Once again, the focus on character and story made it easy for me to embrace this unexpected development. Beautifully-written, and -acted, and -filmed, the transitional portion of Looper found me initially resistant, and then wholly-welcoming. It's here that young Joe encounters Sara (Emily Blunt) while avoiding the mob and his own older self.

For the audience, it's easy to declare a "truce" on both Joes, as they each face a larger, more powerful enemy - the present and future crime organization that they were a part of and are now hunted by. While this threat is great for creating tension and distracting the viewer from a more difficult set of feelings about the leads, it still comes down to Joe vs Joe. Through Sara, the picture injects a fourth element to complicate matters even more. It also provides fuel for the past version of Joe to experience his own character arc.

The one played by Joseph Gordon-Levitt gets to have his ego-centric worldview altered as he warms up to other people and learns to care about them. The one played by Bruce Willis is a hapless victim driven into a single-minded fix-it machine - thrust into a battle so fierce that he's starting to turn wild.

And for those of you who were paying attention or are writers, part of the narrative beauty of it all is that "old" Joe already went through this exact same personal growth. For this fact alone, I want to ask a genie to give Rian Johnson all the Hollywood clout that Joss Whedon, or Steven Spielberg, or Woody Allen currently possess.

Looper takes its characters and its audience through a cinematic crucible. Both on-screen and in the aisles, expectations and standards are challenged, and viewpoints are incredibly-altered by the events that inform them. In this modern-day, real life landscape of remakes, reboots, and franchises, Johnson and co. gave us a complex and rich character story set in a  brand new scifi world. It has fewer narrative issues than Inception, while also delivering a stronger, less plot-hole-ridden story about the human condition.

I actually preferred another trailer, but it might give away too much.


  1. I love the phrase, "genre friendly, functionally-stupid use of time travel." It does a great job of describing how Looper tells a valid time travel story without sweating the time travel stuff. I'd maybe rephrase it as "genre-smart, functionally stupid" because the story is really intelligently told within its paradoxical bounds.

    The big difference between Looper and Inception isn't that one has fewer plot holes than the other, it's that Inception takes itself (and its plot mechanics) much more seriously than Looper does. As Old Joe says in the movie, "I don't want to talk about time travel because if we start talking about it then we're going to be here all day talking about it, making diagrams with straws."

    While Inception was apparently set in the present day, which drew more attention to the single sci-fi element of the story, Johnson did some serious (but relatively inexpensive) world-building to set Looper in the near (and not-so-near) future. I think that world-building takes a ton of pressure off the time travel/future assassination mechanics. I freaking adore this film (then again, I loved Inception as well).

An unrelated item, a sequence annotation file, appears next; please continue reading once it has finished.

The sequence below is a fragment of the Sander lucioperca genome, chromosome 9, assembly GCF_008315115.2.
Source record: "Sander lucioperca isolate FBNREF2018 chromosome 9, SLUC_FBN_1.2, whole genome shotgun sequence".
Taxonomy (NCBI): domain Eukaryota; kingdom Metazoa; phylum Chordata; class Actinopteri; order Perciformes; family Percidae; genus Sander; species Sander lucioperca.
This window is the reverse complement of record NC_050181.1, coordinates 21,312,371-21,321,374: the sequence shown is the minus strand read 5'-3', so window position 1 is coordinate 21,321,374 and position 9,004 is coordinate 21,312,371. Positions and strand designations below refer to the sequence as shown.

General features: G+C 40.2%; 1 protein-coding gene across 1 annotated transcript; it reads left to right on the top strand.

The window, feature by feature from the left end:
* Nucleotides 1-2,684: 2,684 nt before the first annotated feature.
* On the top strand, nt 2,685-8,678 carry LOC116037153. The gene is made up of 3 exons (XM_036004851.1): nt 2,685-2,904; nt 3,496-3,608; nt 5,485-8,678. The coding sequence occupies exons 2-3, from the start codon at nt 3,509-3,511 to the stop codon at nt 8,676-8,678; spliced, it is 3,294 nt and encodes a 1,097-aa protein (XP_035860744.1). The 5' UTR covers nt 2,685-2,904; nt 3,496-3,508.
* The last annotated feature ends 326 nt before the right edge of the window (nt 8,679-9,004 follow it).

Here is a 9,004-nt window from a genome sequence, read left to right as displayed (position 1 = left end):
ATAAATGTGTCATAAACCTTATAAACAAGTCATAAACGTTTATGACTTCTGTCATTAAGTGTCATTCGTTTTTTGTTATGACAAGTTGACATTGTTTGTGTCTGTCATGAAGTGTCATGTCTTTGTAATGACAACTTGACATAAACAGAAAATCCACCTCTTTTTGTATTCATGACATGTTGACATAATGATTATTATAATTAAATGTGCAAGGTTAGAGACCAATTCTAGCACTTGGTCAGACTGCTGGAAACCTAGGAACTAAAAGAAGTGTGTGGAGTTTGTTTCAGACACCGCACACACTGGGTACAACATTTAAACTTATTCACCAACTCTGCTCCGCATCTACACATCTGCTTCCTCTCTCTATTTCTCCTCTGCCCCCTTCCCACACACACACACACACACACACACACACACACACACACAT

1. Yeah, Inception is playing a different game than Looper. and I think you may have nailed the reason why.

      Thanks for the compliment! I'll have to consider whether I'll adopt your phrase over my own..

      But Inception totally has more plot holes =p

  2. I really enjoyed Looper,too and one of the character developments arcs that stood out to (spoiler alert-you have been warned) is how young Joe was a little bit smarter and less selfish than old Joe.

    During the diner conversation with both Joes, the elder's main motivation to prevent his own death is to save his future wife but as his younger self points out, the best way to do that is to show Young Joe her picture and tell him "Don't hook up with this woman,because you will get her killed". That would've set up a very dramatic but mature "if you truly love her, let her go" scenario but Old Joe wanted to save her only to have her in his life,which is very selfish and therefore,lesser love. I won't get into other plot details but as the story goes on,we can see that young Joe was more able to emotionally adapt than his future self,sort of supporting that old adage about teaching old dogs new tricks:)

    1. What you point out is both apt and weird. For one thing, JG-L is partly doing the child-vs-parent thing, saying "it doesn't have to be that way for me." For another, he's practically a nihilist, so the way he says "I'll just stay away from her" both DOES accurately call out Bruce on his BS, while also seeming trite and dismissive.

      Yes, in the end, Old Joe is too selfish to give up what he had. But he's also being goaded by a cocky brat who only has a small portion of human empathy in him.

      As such, I don't quite see it as emotional adaptation, since Young Joe is close to being a total sociopath. It read more to me like dickish banter - although the performances and Johnson's writing are deep enough to allow that interpretation, too.

      It's a rich film. (thank you Rian (and Shane))

  3. You make a good point there but I do feel by the end that young Joe was starting to develop a bit more emotional maturity there(the diner scene has a lot of dickish banter which is fun at times). It's a shame that this film was so overlooked and under appreciated when it first came out.

    1. You're right, of course. Not only does "young joe" learn to be more of person to other people, but he does start to hit on some real points in that diner. It's just that you can feel he's bs-ing and dismissing his older self at the start.

      It is a shame that this didn't do Inception-level business, but it was still popular, and I hope that all involved soon receive the credit that they so clearly deserve.